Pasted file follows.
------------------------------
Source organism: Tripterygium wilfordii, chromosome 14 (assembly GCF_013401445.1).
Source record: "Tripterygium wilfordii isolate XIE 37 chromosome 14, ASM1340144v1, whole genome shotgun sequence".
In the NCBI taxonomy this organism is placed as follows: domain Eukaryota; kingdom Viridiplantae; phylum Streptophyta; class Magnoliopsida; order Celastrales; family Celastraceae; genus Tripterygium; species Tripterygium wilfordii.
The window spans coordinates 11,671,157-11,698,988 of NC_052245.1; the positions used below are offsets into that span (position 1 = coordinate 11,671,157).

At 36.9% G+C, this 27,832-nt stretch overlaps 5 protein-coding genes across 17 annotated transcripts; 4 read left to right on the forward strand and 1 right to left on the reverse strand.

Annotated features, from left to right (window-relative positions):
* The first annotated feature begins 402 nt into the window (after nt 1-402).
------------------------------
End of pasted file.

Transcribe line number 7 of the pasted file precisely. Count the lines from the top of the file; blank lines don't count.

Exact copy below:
* The first annotated feature begins 402 nt into the window (after nt 1-402).